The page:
Source: Uswitch.com

Breaking it down by countries in the UK, Wales fares the worst. Speeds between 5am and 9pm drop by almost half (48%). Scotland sees the smallest drop off between peak and off-peak hours – a difference of 17%. The table below shows the difference in speeds at 5am and 9pm, broken down by country:

| | Ave broadband speed at 5am (Mbps) | Ave broadband speed at 9pm

(Mbps)

| % change in speed 5am vs 9pm | | UK | 18.1 | 14.3 | -21 | | England | 18.0 | 14.7 | -18 | | Scotland | 14.2 | 11.8 | -17 | | Wales | 22.5 | 11.6 | -48 | | Northern Ireland | 19.0 | 15.3 | -19 |

Source: Uswitch.com

Ewan Taylor-Gibson, broadband expert at Uswitch.com, says: “You might not be a morning type but your broadband is – no coffee required. It won’t come as a surprise that your internet is bright eyed and bushy tailed in the early hours when it’s not groaning under the weight of evening demand. What will surprise many people is by how much speeds drop.

“Given that most of us want to use our home broadband in the evening, it may be concerning to find out that the speed advertised when we sign up won’t necessarily be the speed we get at peak hours.

“Dragging yourself out of bed at red-eye o’clock just to download a film is not a practical option but, at the very least, it’s worth running an online speed test at home to check that you are getting the best possible service available in your area. If you think you could do better, consider shopping around for a new deal. People may also find that speedier fibre broadband is worth investing in – particularly for households with multiple connected devices. Just 44% of people think they can get fibre broadband – but in actual fact it’s now available to almost three quarters of the population.”

FOR MORE INFORMATION

Charlotte Nunes

Phone: 020 7148 4664

Email: charlotte.nunes@uswitch.com

Twitter: @uSwitchPR

Notes to editors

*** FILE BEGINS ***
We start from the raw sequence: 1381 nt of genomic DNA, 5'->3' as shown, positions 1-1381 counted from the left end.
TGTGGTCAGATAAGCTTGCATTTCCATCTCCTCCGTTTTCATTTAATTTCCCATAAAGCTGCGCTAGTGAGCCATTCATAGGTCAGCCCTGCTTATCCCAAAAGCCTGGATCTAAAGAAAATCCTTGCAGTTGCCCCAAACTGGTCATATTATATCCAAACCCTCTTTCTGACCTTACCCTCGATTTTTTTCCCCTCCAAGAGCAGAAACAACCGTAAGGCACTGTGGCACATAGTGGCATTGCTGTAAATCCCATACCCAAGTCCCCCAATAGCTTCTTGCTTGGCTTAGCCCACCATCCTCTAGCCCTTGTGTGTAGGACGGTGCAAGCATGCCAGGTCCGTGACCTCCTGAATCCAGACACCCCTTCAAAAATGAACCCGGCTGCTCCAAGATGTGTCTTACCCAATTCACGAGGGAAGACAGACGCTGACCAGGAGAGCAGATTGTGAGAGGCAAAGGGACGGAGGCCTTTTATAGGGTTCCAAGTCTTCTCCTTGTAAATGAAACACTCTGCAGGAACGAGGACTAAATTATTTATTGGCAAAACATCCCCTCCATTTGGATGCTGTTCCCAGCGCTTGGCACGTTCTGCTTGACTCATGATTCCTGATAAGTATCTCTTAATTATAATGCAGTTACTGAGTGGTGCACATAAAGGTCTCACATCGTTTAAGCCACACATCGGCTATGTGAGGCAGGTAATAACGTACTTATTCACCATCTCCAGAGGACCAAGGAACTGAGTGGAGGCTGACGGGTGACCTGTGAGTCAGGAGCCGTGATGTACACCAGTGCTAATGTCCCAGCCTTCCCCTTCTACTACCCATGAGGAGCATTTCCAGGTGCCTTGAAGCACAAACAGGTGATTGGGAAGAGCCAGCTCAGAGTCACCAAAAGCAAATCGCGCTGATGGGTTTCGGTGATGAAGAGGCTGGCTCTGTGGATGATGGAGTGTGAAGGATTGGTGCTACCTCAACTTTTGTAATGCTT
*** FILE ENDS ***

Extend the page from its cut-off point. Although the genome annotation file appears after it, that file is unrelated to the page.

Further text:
1.Based on more than 3.1million speed tests conducted through the Uswitch.com website during 12 month period 1 July 2013 to 30 June 2014. All speeds quoted are average broadband download speeds in Mbps (megabits per second). Data collected includes speeds from both ADSL and fibre optic connections. Tests were conducted on www.uswitch.com/broadband/speedtest. See tables above for figures for the 30 UK towns and cities with the biggest drop offs in speed. 2.Based on the results of an online survey of 1,631 people via Uswitch.com’s consumer opinion panel in August 2014. Consumers were asked: ‘have you considered switching broadband provider due your internet regularly slowing down?’ – 51.6% said yes, 48.4% said no 3.Consumers were asked: ‘do you think you have lost money due to your broadband slowing down?’ – 26.8% said yes, 73.2% said no 4.Consumers were asked: ‘how much money have you lost out on?’ The mean response was £159.32 5.Consumers were asked: ‘do you notice your broadband is slower than usual at certain times of the day?’ – 68.6% said yes, 31.4% said no 6.Consumers were asked: ‘at what times do you notice your broadband slowing down (tick all that apply) – 5.9% said 06.00-08.00, 19.7% said 08.00-10.00, 17.4% said 10.00-12.00, 14.7% said 12.00-14.00, 17.9% said 14.00-16.00, 46% said 16.00-18.00, 72.9% said 18.00-20.00, 55.3% said 20.00-22.00, 21.9% said 22.00-00.00, 3.9% said 00.00-02.00, 2.1% said 02.00-04.00, 1.7% said 04.00-06.00 7.Consumers were asked: ‘in the past, how has your broadband slowing down affected you? (tick all that apply) – 44.8% ‘stopped me from working’, 43.2% ‘stopped me from watching films, TV & music’, 37.8% ‘stopped me from working’, 37.7% ‘stopped me from connecting with friends and family’, 22.4% ‘lost an online auction’, 16.6% ‘missed out on the best shopping deals during sales’, 11% ‘missed out on cheap flights or train tickets’, 9.5% ‘prevented my children from doing their homework’, 9% ‘missed out on event tickets’, 15.2% none of the above, 2.4% ‘affected my health e.g. stopped me booking a hospital appointment’ 8.Consumers were asked: ‘is superfast broadband available in your area yet?’ – 44% said yes, 25.1% said no, 30.9% said I don’t know. According to Ofcom, 73% of UK premises could receive superfast broadband.